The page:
Pankaj Advani is India's best ever player
Pankaj Advani's 12th World title at just 29 puts to rest any debate on who is India's most successful cueist, writes Yasin Merchant
Pankaj Advani is on a roll! And has been so since he first wielded his cue to wrest the National title from yours truly way back in 2003. He was merely eighteen then; and was being billed as the brightest thing to hit Indian cue-sports in a long long time. He proved the pundits right, and kept amassing titles with such alarming speed, that one began to wonder whether winning itself was going out of fashion!
A dozen World titles — and the guy is not even thirty. His 12th World title on the 29th of October, 2014, (11th was just a week ago) has put to rest any debate as to who has been India's most successful cueist ever. His contemporaries are nowhere close to him, his predecessors have been left way behind, and those to follow have only one problem between them and success — a rampaging Pankaj, who is showing no signs of relenting.
The doubting Thomas's may still rear their ugly heads, and point out that Mike Russell or Geet Sethi may have halted his march, but with no offence to these two legends, Pankaj would have still done what he did.
A waltz for Advani
Be it Peter Gilchrist, David Causier, or the Indian battalion, none could hold a candle to Pankaj, in either the shorter format or the longer one, as he literally waltzed his way to both crowns. Save one match where Causier appeared to have come within striking distance, it was his event all the way.
The final itself was lopsided, and without sounding too cocky, or for that matter too patriotic, for Mr Robert Hall, Pankaj's ill-fated opponent in the final, it was a lesson in pure doggedness, attitude, and stamina. Our man from India showed no mercy, as he ground the challenger to dust to lift his 12th World Billiards title. His dominance is complete now, and the tag of being the top billiards player in the world, suits him best.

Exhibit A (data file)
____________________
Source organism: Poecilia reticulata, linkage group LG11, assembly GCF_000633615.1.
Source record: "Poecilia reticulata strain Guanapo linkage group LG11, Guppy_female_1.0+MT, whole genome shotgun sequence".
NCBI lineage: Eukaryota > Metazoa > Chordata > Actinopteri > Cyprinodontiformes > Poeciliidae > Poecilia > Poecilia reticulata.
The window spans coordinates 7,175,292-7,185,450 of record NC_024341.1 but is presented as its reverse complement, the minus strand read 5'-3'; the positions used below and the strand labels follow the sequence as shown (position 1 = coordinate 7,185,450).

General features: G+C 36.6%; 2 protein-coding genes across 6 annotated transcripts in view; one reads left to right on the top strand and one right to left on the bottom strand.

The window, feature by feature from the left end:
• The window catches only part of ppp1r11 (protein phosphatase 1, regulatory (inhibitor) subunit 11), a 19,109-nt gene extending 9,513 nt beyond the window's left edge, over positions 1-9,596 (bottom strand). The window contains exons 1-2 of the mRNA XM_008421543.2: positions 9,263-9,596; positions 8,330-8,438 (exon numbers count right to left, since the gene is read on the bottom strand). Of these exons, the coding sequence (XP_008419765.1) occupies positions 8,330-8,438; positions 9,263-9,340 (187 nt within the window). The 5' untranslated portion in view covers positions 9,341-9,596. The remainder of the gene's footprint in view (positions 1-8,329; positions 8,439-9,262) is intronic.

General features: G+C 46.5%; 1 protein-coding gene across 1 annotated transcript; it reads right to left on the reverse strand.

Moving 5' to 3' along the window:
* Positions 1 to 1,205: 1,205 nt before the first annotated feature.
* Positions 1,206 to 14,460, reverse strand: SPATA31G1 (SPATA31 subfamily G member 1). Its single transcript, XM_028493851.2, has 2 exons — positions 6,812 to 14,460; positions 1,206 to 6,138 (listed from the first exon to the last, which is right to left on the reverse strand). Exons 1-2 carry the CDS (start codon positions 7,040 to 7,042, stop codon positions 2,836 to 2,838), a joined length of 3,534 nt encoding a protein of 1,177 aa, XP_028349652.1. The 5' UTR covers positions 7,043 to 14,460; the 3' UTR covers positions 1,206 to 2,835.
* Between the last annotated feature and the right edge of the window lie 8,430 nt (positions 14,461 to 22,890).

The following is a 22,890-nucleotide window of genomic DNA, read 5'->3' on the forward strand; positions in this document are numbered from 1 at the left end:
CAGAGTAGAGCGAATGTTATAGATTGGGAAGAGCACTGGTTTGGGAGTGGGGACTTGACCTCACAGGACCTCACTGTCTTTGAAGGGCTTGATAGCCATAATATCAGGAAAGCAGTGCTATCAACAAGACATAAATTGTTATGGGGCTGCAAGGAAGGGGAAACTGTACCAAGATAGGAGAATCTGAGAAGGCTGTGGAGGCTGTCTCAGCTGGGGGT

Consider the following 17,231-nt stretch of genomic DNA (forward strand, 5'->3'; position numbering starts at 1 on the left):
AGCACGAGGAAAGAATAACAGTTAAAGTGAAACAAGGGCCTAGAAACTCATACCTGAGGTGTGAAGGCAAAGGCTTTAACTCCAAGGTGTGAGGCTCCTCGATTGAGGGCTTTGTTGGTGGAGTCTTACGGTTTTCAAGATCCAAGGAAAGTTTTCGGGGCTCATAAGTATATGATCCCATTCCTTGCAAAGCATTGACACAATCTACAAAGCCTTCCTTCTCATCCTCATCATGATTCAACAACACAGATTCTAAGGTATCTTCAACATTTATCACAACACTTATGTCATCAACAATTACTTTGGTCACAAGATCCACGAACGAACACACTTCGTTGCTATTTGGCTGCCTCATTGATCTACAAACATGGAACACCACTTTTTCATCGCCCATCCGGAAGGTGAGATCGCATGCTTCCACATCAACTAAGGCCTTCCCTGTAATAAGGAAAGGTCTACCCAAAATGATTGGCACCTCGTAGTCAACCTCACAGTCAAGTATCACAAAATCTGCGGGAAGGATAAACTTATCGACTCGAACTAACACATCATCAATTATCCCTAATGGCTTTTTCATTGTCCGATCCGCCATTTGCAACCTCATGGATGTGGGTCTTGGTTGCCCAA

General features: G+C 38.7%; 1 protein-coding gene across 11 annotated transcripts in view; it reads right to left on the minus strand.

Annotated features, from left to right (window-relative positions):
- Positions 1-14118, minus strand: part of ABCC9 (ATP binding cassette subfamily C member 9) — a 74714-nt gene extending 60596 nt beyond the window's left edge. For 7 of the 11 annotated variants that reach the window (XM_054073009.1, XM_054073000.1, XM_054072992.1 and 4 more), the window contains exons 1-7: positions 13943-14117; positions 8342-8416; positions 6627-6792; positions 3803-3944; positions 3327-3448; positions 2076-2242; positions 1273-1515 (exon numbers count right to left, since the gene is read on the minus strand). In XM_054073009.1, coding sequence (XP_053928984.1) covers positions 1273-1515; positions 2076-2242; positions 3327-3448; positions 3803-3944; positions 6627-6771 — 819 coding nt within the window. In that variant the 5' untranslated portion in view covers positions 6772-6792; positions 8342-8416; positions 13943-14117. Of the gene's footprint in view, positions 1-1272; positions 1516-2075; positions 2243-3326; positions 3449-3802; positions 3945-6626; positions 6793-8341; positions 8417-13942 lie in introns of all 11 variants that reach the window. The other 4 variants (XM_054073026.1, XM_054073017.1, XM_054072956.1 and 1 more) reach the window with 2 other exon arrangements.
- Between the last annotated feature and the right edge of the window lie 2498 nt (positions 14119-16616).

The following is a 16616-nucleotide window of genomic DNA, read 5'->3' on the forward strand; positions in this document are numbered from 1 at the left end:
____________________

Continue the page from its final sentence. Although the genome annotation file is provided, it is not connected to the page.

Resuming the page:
The first thing that strikes you about Pankaj, when he walks into the billiards hall, is the ease with which he carries his success; humility and composure being part and parcel of his demeanour. Even with all the success in the world, he is still 'one of the guys', a trait not so obvious in many other champions that I have been fortunate/unfortunate to know.
On the table, he is one tough customer, an opponent you would never want to cross swords with. Aggressive, crafty, and ruthless would be some adjectives to describe his battle strategy, but off the table, he is still a lot of fun to be with, cackling away at all the 'man' jokes, shared by our very own illustrious champions of yesteryears.
No pretense of being aloof, just because he is numero uno in the world, no snooty comments to keep his distance, and certainly no behavioral failings, just to emphasise his stature — he is just plain 'Punks' to all his friends and compatriots. Pankaj has always been like that, right from the time he accompanied us to the earlier editions of the Asian Games as a junior, where he was fun loving and grounded, but a keen student, ever willing to ask that one extra question to his seniors.
At 29, he is still young for the game of billiards and snooker, and his desire to achieve is certainly not going to leave him very soon, so unless another Pankaj Advani is born to stop him, I see no one throwing a spanner in his plans of world supremacy for the next decade.
The writer is a former Asian snooker champion.